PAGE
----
A flexible spending account (FSA) is versatile in that it covers visits to different medical providers depending on your needs. You can visit common specialists (general practitioners, dentists), but also more alternative providers (acupuncturists, natural healers, chiropractors, and Christian Science practitioners) that are often not covered by your regular insurance policy. Co-pays and deductibles towards these services count as qualified FSA eligible expenses:
Going to the dentist can be outright dreadful — especially if cavities are a recurring problem — but regular cleanings are good preventive measures for gum disease or other issues. Luckily, your FSA can cover those visits to the dentist — just remember that the procedure must be for the diagnosis or treatment of a medical condition. Cosmetic procedures, such as teeth whitening, are not an FSA eligible expense.
What's covered? Any type of preventive treatment (cleanings, sealants, fluoride treatments, filings, dental reconstruction, bridges, dentures, occlusal guards for teeth grinding prevention, and braces*).
*Some FSA do not reimburse you for the full payment of braces if some of the payments go to future services. Check in with your FSA provider about this coverage.
2. Family practice / general practice
If you prefer visiting a trusted family physician you've been seeing for years, then you're in luck. Medical services provided by a physician (family practice/general practice) are FSA covered medical providers and are reimbursable under an FSA.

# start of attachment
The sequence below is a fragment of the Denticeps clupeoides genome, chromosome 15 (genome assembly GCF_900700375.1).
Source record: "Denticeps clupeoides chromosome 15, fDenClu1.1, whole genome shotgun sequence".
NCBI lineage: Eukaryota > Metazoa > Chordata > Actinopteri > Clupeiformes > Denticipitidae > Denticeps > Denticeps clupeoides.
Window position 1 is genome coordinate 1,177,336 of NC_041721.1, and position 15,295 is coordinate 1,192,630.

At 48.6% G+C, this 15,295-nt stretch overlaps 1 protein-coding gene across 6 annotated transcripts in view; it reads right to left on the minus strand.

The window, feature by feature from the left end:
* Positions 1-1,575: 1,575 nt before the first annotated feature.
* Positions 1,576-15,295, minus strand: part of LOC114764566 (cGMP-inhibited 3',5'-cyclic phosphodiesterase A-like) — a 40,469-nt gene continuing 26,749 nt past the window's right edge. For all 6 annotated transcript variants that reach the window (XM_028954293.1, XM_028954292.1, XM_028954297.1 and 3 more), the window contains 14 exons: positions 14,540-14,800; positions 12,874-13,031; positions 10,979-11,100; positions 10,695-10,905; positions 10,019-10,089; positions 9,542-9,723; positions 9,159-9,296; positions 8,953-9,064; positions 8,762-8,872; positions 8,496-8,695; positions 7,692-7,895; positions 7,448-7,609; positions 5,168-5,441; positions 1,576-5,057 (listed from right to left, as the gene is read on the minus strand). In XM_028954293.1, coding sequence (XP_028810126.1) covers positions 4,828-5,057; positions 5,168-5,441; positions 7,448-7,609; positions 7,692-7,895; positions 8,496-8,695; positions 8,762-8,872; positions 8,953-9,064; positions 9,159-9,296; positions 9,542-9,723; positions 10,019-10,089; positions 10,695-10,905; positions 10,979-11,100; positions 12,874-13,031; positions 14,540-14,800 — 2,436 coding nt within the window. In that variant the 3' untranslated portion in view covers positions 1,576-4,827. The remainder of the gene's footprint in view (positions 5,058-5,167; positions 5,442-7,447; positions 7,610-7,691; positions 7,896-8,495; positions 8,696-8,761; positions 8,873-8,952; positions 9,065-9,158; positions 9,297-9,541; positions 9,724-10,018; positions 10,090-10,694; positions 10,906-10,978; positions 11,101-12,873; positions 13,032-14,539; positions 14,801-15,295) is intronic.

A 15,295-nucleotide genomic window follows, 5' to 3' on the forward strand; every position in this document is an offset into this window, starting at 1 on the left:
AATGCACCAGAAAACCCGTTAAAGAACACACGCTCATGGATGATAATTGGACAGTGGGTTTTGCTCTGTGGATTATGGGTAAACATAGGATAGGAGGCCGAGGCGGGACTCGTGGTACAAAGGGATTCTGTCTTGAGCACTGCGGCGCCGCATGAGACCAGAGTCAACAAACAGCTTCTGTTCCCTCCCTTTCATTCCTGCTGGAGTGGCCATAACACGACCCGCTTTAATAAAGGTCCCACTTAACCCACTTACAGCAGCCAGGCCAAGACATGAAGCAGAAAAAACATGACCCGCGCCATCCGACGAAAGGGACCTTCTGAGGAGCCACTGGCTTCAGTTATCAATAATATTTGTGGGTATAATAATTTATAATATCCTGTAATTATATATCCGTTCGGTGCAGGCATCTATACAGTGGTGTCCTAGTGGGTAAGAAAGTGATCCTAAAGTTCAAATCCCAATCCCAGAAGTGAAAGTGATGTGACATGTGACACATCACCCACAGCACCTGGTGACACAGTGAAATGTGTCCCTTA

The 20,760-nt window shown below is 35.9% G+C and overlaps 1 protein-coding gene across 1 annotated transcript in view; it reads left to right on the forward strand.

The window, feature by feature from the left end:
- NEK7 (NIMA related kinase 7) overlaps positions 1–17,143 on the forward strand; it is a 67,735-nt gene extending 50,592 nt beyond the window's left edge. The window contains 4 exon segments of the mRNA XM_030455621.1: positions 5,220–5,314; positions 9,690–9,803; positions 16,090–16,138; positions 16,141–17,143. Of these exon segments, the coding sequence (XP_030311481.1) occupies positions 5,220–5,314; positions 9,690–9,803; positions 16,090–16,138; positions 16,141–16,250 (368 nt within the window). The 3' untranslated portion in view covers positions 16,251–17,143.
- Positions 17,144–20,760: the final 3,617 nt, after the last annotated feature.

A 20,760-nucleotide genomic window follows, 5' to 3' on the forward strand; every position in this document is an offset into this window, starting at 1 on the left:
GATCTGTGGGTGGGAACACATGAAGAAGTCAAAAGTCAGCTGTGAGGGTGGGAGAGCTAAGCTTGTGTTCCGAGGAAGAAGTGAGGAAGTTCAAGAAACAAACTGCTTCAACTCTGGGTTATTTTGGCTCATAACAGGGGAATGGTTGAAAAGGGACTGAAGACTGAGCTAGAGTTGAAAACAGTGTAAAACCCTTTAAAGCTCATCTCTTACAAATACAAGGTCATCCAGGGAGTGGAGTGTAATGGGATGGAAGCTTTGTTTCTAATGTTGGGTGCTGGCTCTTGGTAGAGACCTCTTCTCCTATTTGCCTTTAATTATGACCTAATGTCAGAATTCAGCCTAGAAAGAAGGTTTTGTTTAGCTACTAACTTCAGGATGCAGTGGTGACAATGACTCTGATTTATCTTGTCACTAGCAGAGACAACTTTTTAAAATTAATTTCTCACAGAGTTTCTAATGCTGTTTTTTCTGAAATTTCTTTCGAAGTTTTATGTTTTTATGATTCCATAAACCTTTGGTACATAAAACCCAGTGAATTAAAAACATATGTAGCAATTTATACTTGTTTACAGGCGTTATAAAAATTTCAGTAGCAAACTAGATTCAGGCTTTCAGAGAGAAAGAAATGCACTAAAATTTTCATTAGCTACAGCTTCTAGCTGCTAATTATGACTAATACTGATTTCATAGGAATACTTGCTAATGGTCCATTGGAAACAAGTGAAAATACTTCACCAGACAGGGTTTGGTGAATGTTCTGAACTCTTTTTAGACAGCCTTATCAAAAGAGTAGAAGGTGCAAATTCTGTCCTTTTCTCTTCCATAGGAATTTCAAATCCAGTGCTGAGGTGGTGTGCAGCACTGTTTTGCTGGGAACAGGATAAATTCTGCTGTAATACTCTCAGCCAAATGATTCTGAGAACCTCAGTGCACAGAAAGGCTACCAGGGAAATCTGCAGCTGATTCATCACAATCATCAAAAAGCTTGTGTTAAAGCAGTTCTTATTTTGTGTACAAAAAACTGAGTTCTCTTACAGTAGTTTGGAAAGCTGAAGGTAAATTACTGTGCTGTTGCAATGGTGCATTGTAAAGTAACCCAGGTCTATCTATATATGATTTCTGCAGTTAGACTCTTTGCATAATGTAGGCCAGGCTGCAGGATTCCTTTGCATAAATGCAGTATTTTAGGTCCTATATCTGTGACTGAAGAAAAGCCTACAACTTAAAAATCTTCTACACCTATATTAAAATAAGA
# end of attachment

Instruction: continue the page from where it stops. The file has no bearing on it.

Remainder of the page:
What's covered? Co-pays/deductibles, physicals, exams/screenings, check-ups, and immunizations.
3. Vision care
Vision care is an important part of general health and is one of the FSA eligible specialist visits that is covered under your FSA. Detecting vision problems at an early stage could help you take the appropriate corrective measures by getting glasses, contacts, or even scheduling laser eye surgery.
What's covered? Eye exams, eye glasses, vision correction procedures such as Lasik eye surgery, eye medications (require a prescription) and over-the-counter eye products are FSA eligible.
Good skin care is a must throughout the year. Your skin endures a lot during changing seasons. Dermatologists are FSA eligible specialist visits as long as the procedures you're having are medical.
What's covered? Cosmetic procedures like acid peels, facials, face lifts, and laser hair removal are not FSA eligible expenses. Acne treatments (ask your FSA benefits provider if this is covered for your specific plan) and acne medications are reimbursable. Acne medications do require a prescription for your FSA.